What Brexit Deal would be acceptable to you?

Cliff

Distinguished Member
Brexit means Brexit...... But....

Today Theresa May will make a major speech for the ears of the EU in Florence . She wants to break the deadlock and for that it means she will make an offer - a divorce payment.

From the BBC...
She will propose a two-year transitional deal, after March 2019, ahead of a permanent trade deal.
It could include payments worth 20bn euros over the two years.


Vince Cable said: "£20bn is just for starters. It's going to be a lot more than that - it's an opening offer."

Are you happy with the direction of the negotiation? The Tory party cabinet seems to driving in the same direction now, so the discussion should be about UK versus EU and are we approaching it in the right way.

Mrs May's plan is getting close to a so called 'soft Brexit'. We could be paying into the coffers of the EU for much longer than anyone expected to get good access to EU markets.
Will this limit our freedom to negotiate trade deals outside the EU, and are we still going to have to comply with EU rules?

Is this a sell out ? - Even though I doubt the EU will accept May's offer!

If you voted for Brexit, do you consider this deal as honouring the result?

Or, are you happy with this kind of approach - keeping one foot in the EU?
 

la gran siete

Well-known Member
The only Brexit deal that would be acceptable to me is the one that flounders and finally accepts that it can never be. I look forward to further Remain marches which put pressure on this government to finally give up this nonsense.Every EU flag I see flying raises my spirit as I see it as a symbol of common sense and the right of British people to call themselves EU citizens and all that entails. In fact, come what may, I believe they should continue having that right which also includes holding their current passport
 

Cliff

Distinguished Member
The only Brexit deal that would be acceptable to me is the one that flounders and finally accepts that it can never be. I look forward to further Remain marches which put pressure on this government to finally give up this nonsense.Every EU flag I see flying raises my spirit as I see it as a symbol of common sense and the right of British people to call themselves EU citizens and all that entails. In fact, come what may, I believe they should continue having that right which also includes holding their current passport
Well that is fine and dandy had we not had the referendum. We now need to look at how our new relationship will be with the EU. There are quite a few variables in play here from no deal to some kind of deal. Accept that that is the reality now and ask yourself, what do you see as the best way forward?
 

Jezza99

Banned
Leave means leave. Anything else will see a UKIP revival that will make the remainers wish they had kept their whining gobs shut.
 

rancidpunk

In Memoriam
If true, it will depend on what the £20bn will get us. Seeing as it's roughly the net contribution we already pay, and we'll have no say anymore, then unless we are also free to strike our own trade deals I don't see it as anything other than a terrible deal. Pay the same to get less.
Flipside is I can't see the EU allowing us to get any deal that isn't worse than we already get as members, so I'd be surprised if they'd even accept that offer without even less benefits.
 

Jezza99

Banned
If true, it will depend on what the £20bn will get us. Seeing as it's roughly the net contribution we already pay, and we'll have no say anymore, then unless we are also free to strike our own trade deals I don't see it as anything other than a terrible deal. Pay the same to get less.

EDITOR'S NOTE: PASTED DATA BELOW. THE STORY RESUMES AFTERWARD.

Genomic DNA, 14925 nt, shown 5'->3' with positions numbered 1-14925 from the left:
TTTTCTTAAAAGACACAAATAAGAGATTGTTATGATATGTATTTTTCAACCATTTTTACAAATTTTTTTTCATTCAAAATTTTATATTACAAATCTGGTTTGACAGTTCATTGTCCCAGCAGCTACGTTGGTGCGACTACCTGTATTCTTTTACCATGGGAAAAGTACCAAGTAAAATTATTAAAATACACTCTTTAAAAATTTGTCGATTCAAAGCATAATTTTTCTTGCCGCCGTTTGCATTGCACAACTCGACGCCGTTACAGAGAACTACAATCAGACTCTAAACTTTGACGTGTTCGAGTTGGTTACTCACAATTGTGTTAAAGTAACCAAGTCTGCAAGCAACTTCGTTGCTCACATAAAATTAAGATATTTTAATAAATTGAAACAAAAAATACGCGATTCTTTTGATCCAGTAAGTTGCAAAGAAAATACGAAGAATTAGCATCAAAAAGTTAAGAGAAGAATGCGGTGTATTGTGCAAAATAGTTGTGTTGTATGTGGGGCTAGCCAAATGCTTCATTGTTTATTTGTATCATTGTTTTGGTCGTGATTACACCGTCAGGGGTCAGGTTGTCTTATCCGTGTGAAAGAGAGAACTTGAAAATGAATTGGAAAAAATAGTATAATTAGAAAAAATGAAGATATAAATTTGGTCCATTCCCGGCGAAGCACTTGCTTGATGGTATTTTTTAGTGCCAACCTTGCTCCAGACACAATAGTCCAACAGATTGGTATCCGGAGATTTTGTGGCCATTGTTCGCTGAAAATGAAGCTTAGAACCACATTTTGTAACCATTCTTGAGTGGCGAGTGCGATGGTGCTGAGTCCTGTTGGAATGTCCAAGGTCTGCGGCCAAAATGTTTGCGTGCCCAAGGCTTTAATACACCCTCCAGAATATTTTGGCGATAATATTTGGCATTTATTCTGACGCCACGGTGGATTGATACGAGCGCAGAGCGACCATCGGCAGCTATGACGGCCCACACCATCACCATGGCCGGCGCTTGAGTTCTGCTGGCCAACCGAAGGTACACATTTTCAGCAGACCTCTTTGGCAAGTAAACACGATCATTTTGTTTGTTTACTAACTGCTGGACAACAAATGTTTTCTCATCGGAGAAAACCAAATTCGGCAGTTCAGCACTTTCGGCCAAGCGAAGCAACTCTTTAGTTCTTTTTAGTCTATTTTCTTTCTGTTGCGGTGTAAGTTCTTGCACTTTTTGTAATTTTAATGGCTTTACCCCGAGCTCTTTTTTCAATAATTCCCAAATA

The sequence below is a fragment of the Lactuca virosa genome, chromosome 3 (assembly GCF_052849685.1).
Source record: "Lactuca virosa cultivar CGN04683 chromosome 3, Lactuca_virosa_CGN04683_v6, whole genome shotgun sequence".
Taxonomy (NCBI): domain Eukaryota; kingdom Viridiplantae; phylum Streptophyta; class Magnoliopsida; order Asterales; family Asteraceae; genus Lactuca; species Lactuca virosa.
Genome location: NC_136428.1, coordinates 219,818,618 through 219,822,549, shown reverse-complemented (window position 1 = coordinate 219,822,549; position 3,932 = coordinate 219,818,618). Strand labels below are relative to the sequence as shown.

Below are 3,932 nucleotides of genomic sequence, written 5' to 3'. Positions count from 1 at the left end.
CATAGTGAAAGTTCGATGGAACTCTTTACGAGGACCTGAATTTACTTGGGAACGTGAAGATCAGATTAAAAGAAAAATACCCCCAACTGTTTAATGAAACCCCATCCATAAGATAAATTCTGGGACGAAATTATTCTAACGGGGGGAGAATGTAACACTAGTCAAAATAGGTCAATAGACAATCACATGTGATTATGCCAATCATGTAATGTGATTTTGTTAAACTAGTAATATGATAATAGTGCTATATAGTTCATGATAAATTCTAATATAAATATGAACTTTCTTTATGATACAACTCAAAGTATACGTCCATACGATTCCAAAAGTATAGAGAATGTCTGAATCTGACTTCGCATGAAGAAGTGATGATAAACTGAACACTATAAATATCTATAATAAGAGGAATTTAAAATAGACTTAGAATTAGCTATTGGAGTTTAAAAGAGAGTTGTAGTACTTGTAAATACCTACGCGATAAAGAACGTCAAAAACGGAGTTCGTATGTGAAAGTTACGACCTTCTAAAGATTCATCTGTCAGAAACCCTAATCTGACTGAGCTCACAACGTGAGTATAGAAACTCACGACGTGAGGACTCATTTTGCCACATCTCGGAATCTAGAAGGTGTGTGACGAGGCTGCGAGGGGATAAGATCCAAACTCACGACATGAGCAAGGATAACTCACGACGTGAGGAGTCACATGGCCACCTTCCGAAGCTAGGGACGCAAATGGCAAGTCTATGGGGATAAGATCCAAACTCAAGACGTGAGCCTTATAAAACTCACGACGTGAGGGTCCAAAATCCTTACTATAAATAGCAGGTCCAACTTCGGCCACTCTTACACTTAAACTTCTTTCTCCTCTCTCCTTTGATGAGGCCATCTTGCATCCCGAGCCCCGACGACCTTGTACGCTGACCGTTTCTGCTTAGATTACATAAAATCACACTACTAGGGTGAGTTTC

.
A succinct description of a "soft" Brexit, which all the remainers seem so keen on. Go figure.
 

Bl4ckGryph0n

Distinguished Member
I think it is a sellout and delaying the inevitable, or possible worse not going for a Brexit at all.

£20Bn over two years doesn't sound right either, that would be more than our current net contributions. That would be political suicide, and I feel not what we gave a mandate for at all.

The best way to navigate through this is to get out first, and then negotiate a deal if possible. Anything else just makes it unnecessarily complex and delays the inevitable.
 

rancidpunk

In Memoriam
A succinct description of a "soft" Brexit, which all the remainers seem so keen on. Go figure.
That's just one of many forms any brexit could take, one which maintains access to some benefits anyway.

I'd be happy to be free of the negatives, maintain all the benefits and pay no more than we do already. That's just a pipe dream though.

Long term we will still want to deal with each other though, and I'd love to see some sense from both sides in realising that in the short term too. Perhaps today's speech will actually be something May does that isn't a disaster, but I wouldn't bet my home on it.
 

Bl4ckGryph0n

Distinguished Member
I think it is a sellout and delaying the inevitable, or possible worse not going for a Brexit at all.

£20Bn over two years doesn't sound right either, that would be more than our current net contributions. That would be political suicide, and I feel not what we gave a mandate for at all.

The best way to navigate through this is to get out first, and then negotiate a deal if possible. Anything else just makes it unnecessarily complex and delays the inevitable.
Just thought of another possibility; if there is a notion that the EU bid for £100Bn is justified, then this could potentially be a master stroke to save £80Bn ;) But it will still be political suicide in the short term, but a great sacrifice for the country in the long run. We may find out in 30 years :)
 

Marv

Well-known Member
The only Brexit deal that would be acceptable to me is the one that flounders and finally accepts that it can never be. I look forward to further Remain marches which put pressure on this government to finally give up this nonsense.Every EU flag I see flying raises my spirit as I see it as a symbol of common sense and the right of British people to call themselves EU citizens and all that entails. In fact, come what may, I believe they should continue having that right which also includes holding their current passport

Pure Cancer. We're Brits not European.
 

kbfern

Distinguished Member
The EU will give us nothing, the sooner the government and the remainers realise this the quicker we can just pick up our ball and walk away and play with someone else.

Give them nothing, we don't have to unless they start being reasonable.

We can't have everything we want but neither can they.
 

Iain42

Well-known Member
If this is what it takes to finally get us out of this undemocratic, bureaucratic mess that is known as the EU, it might be worth it. However I would far rather our government played hardball. The EU always practices brinkmanship, so any position they have now is likely to change at the last minute.